Flower Colours and Flowering Period

Adansonia digitata. Photo: Mark Hyde. Source: Flora of Zimbabwe

A.digitata(white), A. grandidieri (white), A. suarezensis(white), A. gregorii(white), A. rubrostipa (yellow), A. madagascariensis(yellow or red), A. za(yellow), A. perrieri(pale yellow).

The flowering period of the two species in BrevitubaeA. grandidieri and A. suarezensis is in the dry winter months (May-September), and all the others flower in the wet summer months (November-March); A. digitata at the start of the wet season (which varies across its range); A. za, A. perrieri, and A. gregorii in the early part of the wet season (November-January); A. rubrostipa in the middle of the wet season (February-March); and A. madagascariensis flowers at the end of the wet season (March-April). The flowers open around dusk, and produce nectar for the one night only, although they may remain on the tree for 1-4 days.


There are two main pollinating systems in Adansonia, one carried out by nocturnal mammals, and the other by long-tongued hawkmoths, and these two systems are correlated closely with differences in floral morphology, phenology, and nectar production.

Proven pollinators of A. digitata are three fruit bats, Eidolon helvum (Straw-coloured Fruit Bat), Epomorphorus gambianus (Gambian Epauletted Fruit Bat), and Rousettus aegyptiacus (Egyptian Fruit Bat). Zimbabwe is in the migratory (but not main) range of the first of these bats; the Victoria Falls region as far as the upper limit of Lake Kariba lies within the main range of the second species; and the range of the third species covers all of Zimbabwe except the extreme west. The distribution of the three fruit bats coincides precisely with the distribution of A. digitata. In Madagascar there are also three fruit bats, Eidolon dupraenum, Pteropus rufus, and Rousettus madagascariensis. Fruit bats are believed to seek the nectar that is secreted by a ring of calyx tissue around the base of the ovary in all species; in sections Brevitubae and Adansonia the nectar is easily accessible, but there is restricted access to it in section Longitubae.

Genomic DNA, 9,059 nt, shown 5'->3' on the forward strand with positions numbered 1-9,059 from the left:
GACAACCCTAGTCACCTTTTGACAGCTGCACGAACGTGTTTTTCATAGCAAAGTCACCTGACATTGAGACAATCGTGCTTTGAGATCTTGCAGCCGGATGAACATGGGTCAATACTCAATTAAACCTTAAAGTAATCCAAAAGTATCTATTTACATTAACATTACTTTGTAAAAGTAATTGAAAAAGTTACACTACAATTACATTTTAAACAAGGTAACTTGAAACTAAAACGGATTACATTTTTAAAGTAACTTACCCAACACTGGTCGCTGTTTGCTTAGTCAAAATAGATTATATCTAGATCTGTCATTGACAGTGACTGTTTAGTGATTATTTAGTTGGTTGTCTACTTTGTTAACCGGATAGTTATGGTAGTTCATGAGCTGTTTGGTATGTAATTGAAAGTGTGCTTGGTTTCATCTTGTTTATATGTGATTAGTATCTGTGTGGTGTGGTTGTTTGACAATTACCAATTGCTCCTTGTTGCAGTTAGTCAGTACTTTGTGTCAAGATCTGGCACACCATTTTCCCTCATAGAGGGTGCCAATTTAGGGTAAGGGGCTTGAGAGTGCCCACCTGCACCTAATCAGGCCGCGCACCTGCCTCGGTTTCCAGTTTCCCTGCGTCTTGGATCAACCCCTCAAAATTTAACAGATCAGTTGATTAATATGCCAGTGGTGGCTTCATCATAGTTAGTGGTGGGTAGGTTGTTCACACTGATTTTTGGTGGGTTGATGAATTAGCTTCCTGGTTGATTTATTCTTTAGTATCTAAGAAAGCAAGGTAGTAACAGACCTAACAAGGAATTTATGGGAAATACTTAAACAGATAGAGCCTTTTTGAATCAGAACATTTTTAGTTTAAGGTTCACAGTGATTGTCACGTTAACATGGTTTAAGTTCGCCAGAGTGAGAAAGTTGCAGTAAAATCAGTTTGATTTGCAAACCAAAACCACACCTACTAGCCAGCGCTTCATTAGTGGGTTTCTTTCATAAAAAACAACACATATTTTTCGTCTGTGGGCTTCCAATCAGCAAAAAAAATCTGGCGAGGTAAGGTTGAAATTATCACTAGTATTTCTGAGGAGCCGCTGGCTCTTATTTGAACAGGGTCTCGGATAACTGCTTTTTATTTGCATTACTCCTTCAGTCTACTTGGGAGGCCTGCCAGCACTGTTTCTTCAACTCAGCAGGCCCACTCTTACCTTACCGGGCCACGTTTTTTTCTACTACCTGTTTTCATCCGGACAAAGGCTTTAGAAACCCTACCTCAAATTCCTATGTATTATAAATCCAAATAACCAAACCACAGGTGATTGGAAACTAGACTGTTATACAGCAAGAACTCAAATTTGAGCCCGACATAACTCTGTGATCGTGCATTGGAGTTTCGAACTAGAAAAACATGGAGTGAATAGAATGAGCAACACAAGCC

In Africa the Thick-tailed Bushbaby, Otolemur crassicaudatus, is also thought to be a pollinating agent since it feeds on the flowers of A. digitata, but some observers believe that this bushbaby is too destructive of the flowers to be an effective pollinator. In any case, the bushbaby’s distribution in Africa covers only a very small part of the baobab’s range.

Observations in Madagascar indicate that the two species of Brevitubae are primarily pollinated by nocturnal mammals, A. suarezensis by fruit bats, and A. grandidieri by the Forked-marked Lemur, Phaner furcifer, but bat pollination of this latter baobab could not be ruled out. Four of the five species of LongitubaeA. rubrostipa, A. za, A. perrieri, and the Australian A. gregorii are pollinated by long-tongued hawkmoths of the family Sphingidae. The fifth species of section LongitubaeA. madagascariensis, has not been sufficiently studied to provide reliable information on pollinating agents, but there is some evidence of minor pollination by honeybees.

Suggestions that sunbirds and ants also play a part in baobab pollination have not been supported by any positive evidence, although they are known to be regular visitors to the flowers in search of nectar. Other visitors to baobab flowers are bluebottles, at least three species of bollworm moths, flies, butterflies, and settling moths, but none of these is a known pollinator.

Normal Habitat